Roles shifted as Emily came to feel protective (at a distance—everything with Michael was at a distance) about his solitary life. Michael was more than the successful lawyer their father had cultivated. He was funny. Clever. Active in city politics and avant-garde culture. But his capacity for intimacy had died with their mother, Teresa. Oh, during the sixties, she had been reassured that he was no virgin when they swapped sexual liberation stories. Still, he never seemed to have a girlfriend for more than a year. Emily hoped for a while—despite Salerno’s certainty to the contrary—that he might be gay. This was before the plague of course. Now she simply wanted him to be safe and happy, probably a contradiction in terms. Gradually, Emily came to accept her tall, slim, earnest brother was an old-fashioned bachelor.

Regarding him now, sitting across from her on the shady side of the deck, she imagined Michael as a seventeenth century Italian monk with a tonsure of blond hair ecclesiastically nipped from the back of his head.

She poured glasses of sun tea. Salerno said it tasted better than iced tea that had been boiled and chilled. Emily couldn’t tell the difference, but she had prepared it all summer.

“How are you doing most days?” he asked quietly.

“OK. Fine.” She was distracted by a greyish-white kite hovering twenty yards away.

“You don’t look fine,” he blurted, “you look exhausted.”

She shrugged, but was touched by his concern.

“I remember how hard it was to sleep for months after Mom died.” He shook his head. “I mean I think I imagined I was keeping some kind of vigil and if I fell asleep, I might miss her or God or something.”

“Oh, Michael.” She realized that they hadn’t talked at length about their mother in ten years.

He gulped his tea.

They both stared toward the kite.

“I’m sorry I couldn’t get back, to be here after the crash, to come to the funeral,” his voice trailed off uncertainly.

“Well, Australia is pretty far away. You were in the middle of a three month business ….”

“Besides, I didn’t reach you,” she reassured him, “couldn’t find out where you were until the day before the memorial.”

“Where was it?”

She stared at him.

“The memorial,” he repeated cautiously. “You had a service or something?”

She thought of the things they didn’t do—the rituals Salerno would have gagged on. They did not have a Goddess circle. They did not have a mass. It was a small group—the land women—gathered around the Douglas Fir at sunset. Each of them spoke. Joyce recalled Salerno teaching her about the stars on summer nights. Virginia played a side from Salerno’s last CD.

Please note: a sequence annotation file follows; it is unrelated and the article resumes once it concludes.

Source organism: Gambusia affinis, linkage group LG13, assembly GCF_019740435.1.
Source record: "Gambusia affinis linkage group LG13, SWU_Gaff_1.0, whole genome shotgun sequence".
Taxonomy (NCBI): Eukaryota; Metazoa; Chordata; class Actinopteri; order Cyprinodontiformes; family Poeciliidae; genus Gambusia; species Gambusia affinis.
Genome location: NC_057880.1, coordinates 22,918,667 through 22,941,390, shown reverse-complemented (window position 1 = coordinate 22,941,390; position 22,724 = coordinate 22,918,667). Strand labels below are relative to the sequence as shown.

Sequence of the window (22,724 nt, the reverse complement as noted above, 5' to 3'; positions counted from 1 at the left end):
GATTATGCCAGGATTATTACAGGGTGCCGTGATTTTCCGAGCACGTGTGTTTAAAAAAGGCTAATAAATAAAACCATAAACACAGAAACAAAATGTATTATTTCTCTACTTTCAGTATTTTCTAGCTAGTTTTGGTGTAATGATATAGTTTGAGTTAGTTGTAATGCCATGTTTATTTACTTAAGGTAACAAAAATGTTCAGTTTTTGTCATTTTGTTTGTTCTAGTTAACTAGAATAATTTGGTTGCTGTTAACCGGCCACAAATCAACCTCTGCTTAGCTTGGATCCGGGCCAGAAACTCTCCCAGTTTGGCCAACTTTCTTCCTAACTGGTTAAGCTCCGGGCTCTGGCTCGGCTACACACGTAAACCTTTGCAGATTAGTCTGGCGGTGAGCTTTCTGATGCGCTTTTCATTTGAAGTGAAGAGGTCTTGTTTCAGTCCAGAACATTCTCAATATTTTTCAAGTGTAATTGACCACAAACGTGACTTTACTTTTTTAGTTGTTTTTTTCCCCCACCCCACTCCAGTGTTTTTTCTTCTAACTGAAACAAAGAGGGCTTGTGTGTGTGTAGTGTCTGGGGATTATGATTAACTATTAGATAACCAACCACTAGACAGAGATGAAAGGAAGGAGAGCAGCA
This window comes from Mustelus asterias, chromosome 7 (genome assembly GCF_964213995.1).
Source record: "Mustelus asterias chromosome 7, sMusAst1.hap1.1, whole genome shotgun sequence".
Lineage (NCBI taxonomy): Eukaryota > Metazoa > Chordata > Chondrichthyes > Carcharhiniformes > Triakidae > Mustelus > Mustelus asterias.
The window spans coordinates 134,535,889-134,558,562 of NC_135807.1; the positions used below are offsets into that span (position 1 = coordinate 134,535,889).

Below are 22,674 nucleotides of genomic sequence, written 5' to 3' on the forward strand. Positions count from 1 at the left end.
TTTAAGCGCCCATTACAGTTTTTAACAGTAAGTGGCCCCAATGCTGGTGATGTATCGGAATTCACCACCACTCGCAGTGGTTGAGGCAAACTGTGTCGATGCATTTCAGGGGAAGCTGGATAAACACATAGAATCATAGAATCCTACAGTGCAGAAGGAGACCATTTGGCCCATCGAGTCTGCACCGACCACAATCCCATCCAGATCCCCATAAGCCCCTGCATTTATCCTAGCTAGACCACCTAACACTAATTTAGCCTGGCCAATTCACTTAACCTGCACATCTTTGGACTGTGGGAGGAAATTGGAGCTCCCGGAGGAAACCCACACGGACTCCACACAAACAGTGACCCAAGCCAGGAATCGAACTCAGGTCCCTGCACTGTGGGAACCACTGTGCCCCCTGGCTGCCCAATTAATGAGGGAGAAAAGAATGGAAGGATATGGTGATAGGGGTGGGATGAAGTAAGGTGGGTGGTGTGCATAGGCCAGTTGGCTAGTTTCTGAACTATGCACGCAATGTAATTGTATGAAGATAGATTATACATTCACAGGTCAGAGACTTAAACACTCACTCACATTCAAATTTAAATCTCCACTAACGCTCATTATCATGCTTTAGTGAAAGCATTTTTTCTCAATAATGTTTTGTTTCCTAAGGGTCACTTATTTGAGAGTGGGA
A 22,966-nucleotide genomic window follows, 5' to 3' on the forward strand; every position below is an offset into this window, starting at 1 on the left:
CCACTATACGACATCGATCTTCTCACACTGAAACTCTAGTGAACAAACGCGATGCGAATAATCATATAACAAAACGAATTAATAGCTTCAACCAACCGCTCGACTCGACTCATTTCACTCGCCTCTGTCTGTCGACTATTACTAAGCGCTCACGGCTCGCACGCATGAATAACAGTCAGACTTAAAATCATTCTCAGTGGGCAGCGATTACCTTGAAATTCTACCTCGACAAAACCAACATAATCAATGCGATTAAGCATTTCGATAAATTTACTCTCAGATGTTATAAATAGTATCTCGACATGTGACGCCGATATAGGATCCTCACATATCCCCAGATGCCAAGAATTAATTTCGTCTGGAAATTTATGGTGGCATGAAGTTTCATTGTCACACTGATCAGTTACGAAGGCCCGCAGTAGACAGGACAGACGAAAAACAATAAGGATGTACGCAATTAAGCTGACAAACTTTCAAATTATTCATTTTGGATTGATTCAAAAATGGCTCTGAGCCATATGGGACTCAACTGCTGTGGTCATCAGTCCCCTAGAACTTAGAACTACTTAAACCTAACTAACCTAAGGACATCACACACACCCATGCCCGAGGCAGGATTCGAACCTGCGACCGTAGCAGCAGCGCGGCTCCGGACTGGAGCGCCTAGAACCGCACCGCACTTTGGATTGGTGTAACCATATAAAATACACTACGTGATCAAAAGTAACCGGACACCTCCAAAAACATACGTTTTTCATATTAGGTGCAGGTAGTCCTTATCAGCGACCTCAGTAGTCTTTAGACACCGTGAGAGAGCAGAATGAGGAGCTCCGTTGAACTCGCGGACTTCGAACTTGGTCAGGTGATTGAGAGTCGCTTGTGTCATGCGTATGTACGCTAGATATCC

“That tree,” he nodded, “yes, that’s a fine place. I can see her liking it there—on the edge.”

Emily felt comforted by her brother, but also painfully restless. Maybe her heart was too sore for this intimacy.

Respecting her silence, he turned again to the jays’ conversation.

Emily poured each of them another glass of tea and wondered how she would cope with Michael’s solemn company all weekend. She could start by pulling out bankbooks and insurance forms and deeds. Desperately, she wanted these maters settled so she could be driving with Phoenix across country to the Flat World. She ached for busy Chicago—her job, the reading group, plays at the Goodman, jogs around Lake Michigan—a life that might offer forgetfulness. They had prescribed time for her pain. She needed distance, too.

“Lunch?” she asked, surprising them both. “I have lots of salad things and a fresh baguette and…”

“Lunch?” He looked embarrassed. It’s—uh—only 11:15. I mean I ate a big breakfast, but if you’re hungry….”

She stared at this steady, reliable family clock, of course he was right, but they couldn’t just sit here. She didn’t want to be abrupt with the business questions, but she had run out of every day conversation.

“Have I ever taken you to Big Trees Park?” As soon as she asked, she sensed she was speeding. It would be far more reasonable to talk here a while, enjoying the view.

She spoke again, loudly, precisely. “The giant Redwood Forest. Lots of first growth.”

He tried to look interested.

Emily persisted in a calm, natural voice, “Very shady, as you might imagine, so it’s a great place for walking on hot days like this. Don’t you want to stretch your legs after that drive?”

He agreed to the expedition, a little too eagerly, she thought, as if he were humoring her.

As they rode down Valley Highway, Phoenix barked excitedly and Michael quizzed her about the vineyards, which had proliferated since his last trip north. ‘I hear that the timber industry is selling land to vintners now, that they find it more profitable than reforesting once they’ve harvested the big wood. Is that right?”